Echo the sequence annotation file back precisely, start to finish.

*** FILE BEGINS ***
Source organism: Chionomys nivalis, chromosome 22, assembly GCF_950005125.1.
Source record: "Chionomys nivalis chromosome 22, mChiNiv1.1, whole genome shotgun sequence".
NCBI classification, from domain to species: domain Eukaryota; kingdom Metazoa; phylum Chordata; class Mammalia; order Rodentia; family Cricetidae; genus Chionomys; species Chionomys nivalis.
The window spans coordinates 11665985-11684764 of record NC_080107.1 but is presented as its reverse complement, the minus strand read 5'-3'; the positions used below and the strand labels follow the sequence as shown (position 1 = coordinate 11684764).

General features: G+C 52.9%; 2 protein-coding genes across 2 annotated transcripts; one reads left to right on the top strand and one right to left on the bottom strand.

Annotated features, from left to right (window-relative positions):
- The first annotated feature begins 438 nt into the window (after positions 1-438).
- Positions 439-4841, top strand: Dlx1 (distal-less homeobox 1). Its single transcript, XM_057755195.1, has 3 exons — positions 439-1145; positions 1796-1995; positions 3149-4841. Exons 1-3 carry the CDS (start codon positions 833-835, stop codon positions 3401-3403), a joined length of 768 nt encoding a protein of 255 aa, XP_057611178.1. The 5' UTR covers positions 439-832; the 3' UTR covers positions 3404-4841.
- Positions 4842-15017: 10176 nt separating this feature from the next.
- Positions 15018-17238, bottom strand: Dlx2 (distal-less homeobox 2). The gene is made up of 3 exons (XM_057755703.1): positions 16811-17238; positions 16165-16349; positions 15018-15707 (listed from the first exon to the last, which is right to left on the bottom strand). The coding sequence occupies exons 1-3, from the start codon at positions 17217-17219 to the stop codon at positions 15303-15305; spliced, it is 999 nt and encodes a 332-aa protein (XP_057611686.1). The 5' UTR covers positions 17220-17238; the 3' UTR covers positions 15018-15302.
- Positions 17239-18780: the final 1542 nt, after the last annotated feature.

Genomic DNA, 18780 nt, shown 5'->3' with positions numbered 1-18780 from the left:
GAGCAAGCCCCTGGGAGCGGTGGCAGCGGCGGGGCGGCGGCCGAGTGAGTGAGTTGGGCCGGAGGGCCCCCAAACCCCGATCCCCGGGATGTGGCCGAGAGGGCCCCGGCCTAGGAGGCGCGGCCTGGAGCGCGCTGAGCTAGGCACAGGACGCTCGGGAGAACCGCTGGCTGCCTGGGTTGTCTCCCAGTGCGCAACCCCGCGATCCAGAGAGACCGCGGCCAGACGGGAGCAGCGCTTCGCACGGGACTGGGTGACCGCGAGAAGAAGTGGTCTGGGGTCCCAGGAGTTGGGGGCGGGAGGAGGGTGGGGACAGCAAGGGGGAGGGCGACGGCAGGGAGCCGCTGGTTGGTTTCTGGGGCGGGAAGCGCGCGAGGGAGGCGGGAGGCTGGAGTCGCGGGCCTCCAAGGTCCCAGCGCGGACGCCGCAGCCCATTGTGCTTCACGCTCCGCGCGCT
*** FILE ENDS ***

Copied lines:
Source organism: Chionomys nivalis, chromosome 22, assembly GCF_950005125.1.
Source record: "Chionomys nivalis chromosome 22, mChiNiv1.1, whole genome shotgun sequence".
NCBI classification, from domain to species: domain Eukaryota; kingdom Metazoa; phylum Chordata; class Mammalia; order Rodentia; family Cricetidae; genus Chionomys; species Chionomys nivalis.
The window spans coordinates 11665985-11684764 of record NC_080107.1 but is presented as its reverse complement, the minus strand read 5'-3'; the positions used below and the strand labels follow the sequence as shown (position 1 = coordinate 11684764).

General features: G+C 52.9%; 2 protein-coding genes across 2 annotated transcripts; one reads left to right on the top strand and one right to left on the bottom strand.

Annotated features, from left to right (window-relative positions):
- The first annotated feature begins 438 nt into the window (after positions 1-438).
- Positions 439-4841, top strand: Dlx1 (distal-less homeobox 1). Its single transcript, XM_057755195.1, has 3 exons — positions 439-1145; positions 1796-1995; positions 3149-4841. Exons 1-3 carry the CDS (start codon positions 833-835, stop codon positions 3401-3403), a joined length of 768 nt encoding a protein of 255 aa, XP_057611178.1. The 5' UTR covers positions 439-832; the 3' UTR covers positions 3404-4841.
- Positions 4842-15017: 10176 nt separating this feature from the next.
- Positions 15018-17238, bottom strand: Dlx2 (distal-less homeobox 2). The gene is made up of 3 exons (XM_057755703.1): positions 16811-17238; positions 16165-16349; positions 15018-15707 (listed from the first exon to the last, which is right to left on the bottom strand). The coding sequence occupies exons 1-3, from the start codon at positions 17217-17219 to the stop codon at positions 15303-15305; spliced, it is 999 nt and encodes a 332-aa protein (XP_057611686.1). The 5' UTR covers positions 17220-17238; the 3' UTR covers positions 15018-15302.
- Positions 17239-18780: the final 1542 nt, after the last annotated feature.

Genomic DNA, 18780 nt, shown 5'->3' with positions numbered 1-18780 from the left:
GAGCAAGCCCCTGGGAGCGGTGGCAGCGGCGGGGCGGCGGCCGAGTGAGTGAGTTGGGCCGGAGGGCCCCCAAACCCCGATCCCCGGGATGTGGCCGAGAGGGCCCCGGCCTAGGAGGCGCGGCCTGGAGCGCGCTGAGCTAGGCACAGGACGCTCGGGAGAACCGCTGGCTGCCTGGGTTGTCTCCCAGTGCGCAACCCCGCGATCCAGAGAGACCGCGGCCAGACGGGAGCAGCGCTTCGCACGGGACTGGGTGACCGCGAGAAGAAGTGGTCTGGGGTCCCAGGAGTTGGGGGCGGGAGGAGGGTGGGGACAGCAAGGGGGAGGGCGACGGCAGGGAGCCGCTGGTTGGTTTCTGGGGCGGGAAGCGCGCGAGGGAGGCGGGAGGCTGGAGTCGCGGGCCTCCAAGGTCCCAGCGCGGACGCCGCAGCCCATTGTGCTTCACGCTCCGCGCGCT